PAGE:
My Personal Trade Deficit

My Personal Trade Deficit

My Personal Trade Deficit

How the dismal science applies to your life.
June 27 1997 3:30 AM

My Personal Trade Deficit

Since the Barnes & Noble opened in neighboring Pittsford, my trade deficit with that town has exploded.

To my vast delight, a Barnes & Noble superstore has arrived in Pittsford, N.Y., about a mile from my home in the neighboring town of Brighton. I shop at Barnes & Noble several times a week--mostly for books, sometimes for music, occasionally for software, and nearly always for coffee.

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My trade deficit with Pittsford has grown explosively since Barnes & Noble arrived. In other words, I spend more money in Pittsford than I did before. A trade deficit is the amount you spend in a given place minus the amount you earn there. (A trade surplus is just the opposite: The amount you earn in a given place minus the amount you spend there.) I don't earn any income in Pittsford, so my trade deficit is equal to the amount I spend.

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I've been thinking about trade deficits because I picked up the local newspaper this morning and read an op-ed piece about the U.S. trade deficit with Mexico. It says that, pre-NAFTA, the United States had a trade surplus with Mexico--the average American earned more in Mexico than he spent there. (Producing goods for sale to Mexicans counts as "earning in Mexico"; buying goods made by Mexicans counts as "spending in Mexico.") Today the opposite is true: The United States has a trade deficit with Mexico, and it's growing.

According to the op-ed piece, that's proof that the average American was better off without NAFTA. But the identical logic "proves" that I was better off without Barnes & Noble. Not only is the conclusion false, it's the exact opposite of the truth. When people take advantage of new opportunities to buy things they want, it usually makes them happier.

The truth is that any change in our trade position with respect to Mexico--in either direction--is evidence that free trade has been good for Americans. My neighbor got a job at the new Barnes & Noble. His trade surplus with Pittsford grew, just like my own trade deficit. In both cases, the changes meant that our lives had got better.

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The same analogy illustrates another point: Although NAFTA-induced changes in the U.S.-Mexican trade deficit are evidence of improvements, the actual level of the trade deficit means virtually nothing. If Barnes & Noble had located in the town of Penfield instead of in Pittsford, I'd have a higher trade deficit with Penfield, a lower trade deficit with Pittsford, and my life would be about the same as it is now.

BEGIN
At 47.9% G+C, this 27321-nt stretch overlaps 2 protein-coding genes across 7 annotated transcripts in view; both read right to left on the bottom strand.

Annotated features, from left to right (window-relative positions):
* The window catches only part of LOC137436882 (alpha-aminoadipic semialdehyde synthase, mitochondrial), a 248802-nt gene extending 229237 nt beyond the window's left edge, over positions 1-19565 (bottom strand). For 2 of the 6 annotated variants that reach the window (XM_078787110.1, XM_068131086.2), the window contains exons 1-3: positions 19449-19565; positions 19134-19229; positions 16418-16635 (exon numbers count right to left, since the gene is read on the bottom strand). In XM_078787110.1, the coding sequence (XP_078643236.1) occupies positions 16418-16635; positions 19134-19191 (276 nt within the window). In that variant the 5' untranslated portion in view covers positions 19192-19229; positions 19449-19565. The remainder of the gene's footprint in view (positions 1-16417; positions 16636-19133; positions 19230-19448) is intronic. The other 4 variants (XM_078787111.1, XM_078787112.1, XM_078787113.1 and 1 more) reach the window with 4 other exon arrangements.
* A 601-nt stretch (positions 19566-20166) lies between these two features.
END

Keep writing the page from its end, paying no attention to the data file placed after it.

Amore interesting number is my overall trade deficit--the total of all my spending minus the total of all my earning. My overall trade deficit was pretty high yesterday: I spent $600 on a living-room rug, and I earned $0. (It was a Sunday and I didn't feel like working.) My overall trade deficit was $600.

Traditionally, business journalists describe every increase in the overall trade deficit as a "worsening." According to that tradition, I had a very bad day yesterday. But it didn't feel like a bad day--I like my new rug, and it would have been inconvenient to put off buying it until a day when I felt like earning enough to pay for it.

When the nation's overall trade deficit increases, it means that Americans, on average, are spending more than they are earning. Maybe that's because your neighbors are behaving foolishly; maybe it's just because they have the good sense to realize that you can sometimes spend more than you earn--provided you're willing to draw down your savings.

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I n any event, foolishly excessive trade surpluses are a greater danger than foolishly excessive trade deficits. That's because excessive trade deficits are self-limiting: If you run a trade deficit every year, bankruptcy will eventually force you to stop. But excessive trade surpluses can go on forever. A perpetual trade surplus is likely to mean you're either working too hard or consuming too little; either way, you're not getting enough enjoyment out of life.

Here's the final thing you should keep in mind when you read about the nation's overall trade deficit: The nation is nothing but the sum of individual households. But there are limits to how much you ought to care about what goes on in other people's households. Even if you are convinced that the average American spends too much, or earns too little, or spends too little, or earns too much, it's not entirely clear why it's any of your business. As long you have your own household in order, fretting about your neighbor's spending habits is a lot like fretting about the color of his living-room rug. Maybe lime green was a big mistake, but it's his mistake to live with.